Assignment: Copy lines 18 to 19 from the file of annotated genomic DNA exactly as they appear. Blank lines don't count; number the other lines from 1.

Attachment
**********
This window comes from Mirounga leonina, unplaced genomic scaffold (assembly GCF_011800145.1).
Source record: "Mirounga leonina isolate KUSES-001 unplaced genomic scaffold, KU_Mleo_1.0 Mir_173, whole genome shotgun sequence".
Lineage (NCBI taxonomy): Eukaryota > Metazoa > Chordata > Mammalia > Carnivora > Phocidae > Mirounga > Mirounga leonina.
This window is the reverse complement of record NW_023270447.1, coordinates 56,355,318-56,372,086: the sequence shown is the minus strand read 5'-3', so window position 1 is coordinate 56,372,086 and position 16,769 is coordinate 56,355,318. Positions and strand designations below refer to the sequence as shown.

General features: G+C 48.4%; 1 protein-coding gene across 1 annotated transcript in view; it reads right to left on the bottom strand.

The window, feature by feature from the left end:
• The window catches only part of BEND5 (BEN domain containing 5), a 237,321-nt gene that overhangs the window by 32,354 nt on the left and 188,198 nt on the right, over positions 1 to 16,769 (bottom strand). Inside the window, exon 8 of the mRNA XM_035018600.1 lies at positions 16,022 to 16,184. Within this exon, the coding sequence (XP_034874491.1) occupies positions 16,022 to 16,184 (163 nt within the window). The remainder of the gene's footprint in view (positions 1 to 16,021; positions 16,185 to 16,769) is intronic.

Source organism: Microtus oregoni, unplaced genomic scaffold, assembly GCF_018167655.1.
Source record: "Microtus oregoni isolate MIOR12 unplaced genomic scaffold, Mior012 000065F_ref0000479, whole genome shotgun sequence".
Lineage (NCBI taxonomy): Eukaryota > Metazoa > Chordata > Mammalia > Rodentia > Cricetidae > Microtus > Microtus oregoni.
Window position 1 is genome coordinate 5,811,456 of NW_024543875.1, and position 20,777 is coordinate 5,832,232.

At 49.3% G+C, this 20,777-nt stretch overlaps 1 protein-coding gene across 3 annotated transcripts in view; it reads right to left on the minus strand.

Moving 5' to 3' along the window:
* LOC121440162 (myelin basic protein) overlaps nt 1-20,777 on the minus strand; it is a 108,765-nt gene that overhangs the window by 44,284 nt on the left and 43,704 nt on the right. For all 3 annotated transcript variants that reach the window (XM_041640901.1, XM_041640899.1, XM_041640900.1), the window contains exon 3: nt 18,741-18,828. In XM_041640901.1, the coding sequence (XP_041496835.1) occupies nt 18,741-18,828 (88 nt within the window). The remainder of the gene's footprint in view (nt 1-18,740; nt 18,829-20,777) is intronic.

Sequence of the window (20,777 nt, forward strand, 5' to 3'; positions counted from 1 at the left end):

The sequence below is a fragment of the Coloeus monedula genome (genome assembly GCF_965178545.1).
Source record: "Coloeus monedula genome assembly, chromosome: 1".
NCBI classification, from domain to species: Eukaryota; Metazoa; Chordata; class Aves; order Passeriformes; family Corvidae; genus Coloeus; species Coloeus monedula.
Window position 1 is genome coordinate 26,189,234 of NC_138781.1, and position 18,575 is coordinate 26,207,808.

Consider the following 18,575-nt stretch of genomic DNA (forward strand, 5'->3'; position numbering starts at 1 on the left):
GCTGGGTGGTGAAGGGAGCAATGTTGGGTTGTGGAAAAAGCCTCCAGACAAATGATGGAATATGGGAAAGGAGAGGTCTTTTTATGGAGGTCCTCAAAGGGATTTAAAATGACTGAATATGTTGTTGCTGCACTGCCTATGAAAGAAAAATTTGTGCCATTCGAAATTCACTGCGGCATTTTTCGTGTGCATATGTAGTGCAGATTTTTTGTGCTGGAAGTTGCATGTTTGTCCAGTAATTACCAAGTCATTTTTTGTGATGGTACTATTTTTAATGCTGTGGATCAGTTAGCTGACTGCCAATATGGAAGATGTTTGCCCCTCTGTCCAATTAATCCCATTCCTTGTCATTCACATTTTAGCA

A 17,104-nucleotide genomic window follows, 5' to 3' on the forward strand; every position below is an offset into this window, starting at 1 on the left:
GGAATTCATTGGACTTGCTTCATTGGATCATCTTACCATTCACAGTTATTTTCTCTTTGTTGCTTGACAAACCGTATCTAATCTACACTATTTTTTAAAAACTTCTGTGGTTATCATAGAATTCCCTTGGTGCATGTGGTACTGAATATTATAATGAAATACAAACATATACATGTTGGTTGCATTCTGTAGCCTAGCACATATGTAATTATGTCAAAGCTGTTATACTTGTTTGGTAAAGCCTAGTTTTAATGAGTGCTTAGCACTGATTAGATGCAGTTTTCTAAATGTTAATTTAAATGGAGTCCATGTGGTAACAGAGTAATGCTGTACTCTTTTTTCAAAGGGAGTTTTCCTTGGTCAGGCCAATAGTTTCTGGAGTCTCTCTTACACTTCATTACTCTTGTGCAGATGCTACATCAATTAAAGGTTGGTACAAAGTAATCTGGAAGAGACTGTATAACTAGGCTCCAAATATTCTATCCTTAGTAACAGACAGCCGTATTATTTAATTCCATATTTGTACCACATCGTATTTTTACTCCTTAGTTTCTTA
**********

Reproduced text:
NCBI classification, from domain to species: Eukaryota; Metazoa; Chordata; class Aves; order Passeriformes; family Corvidae; genus Coloeus; species Coloeus monedula.
Window position 1 is genome coordinate 26,189,234 of NC_138781.1, and position 18,575 is coordinate 26,207,808.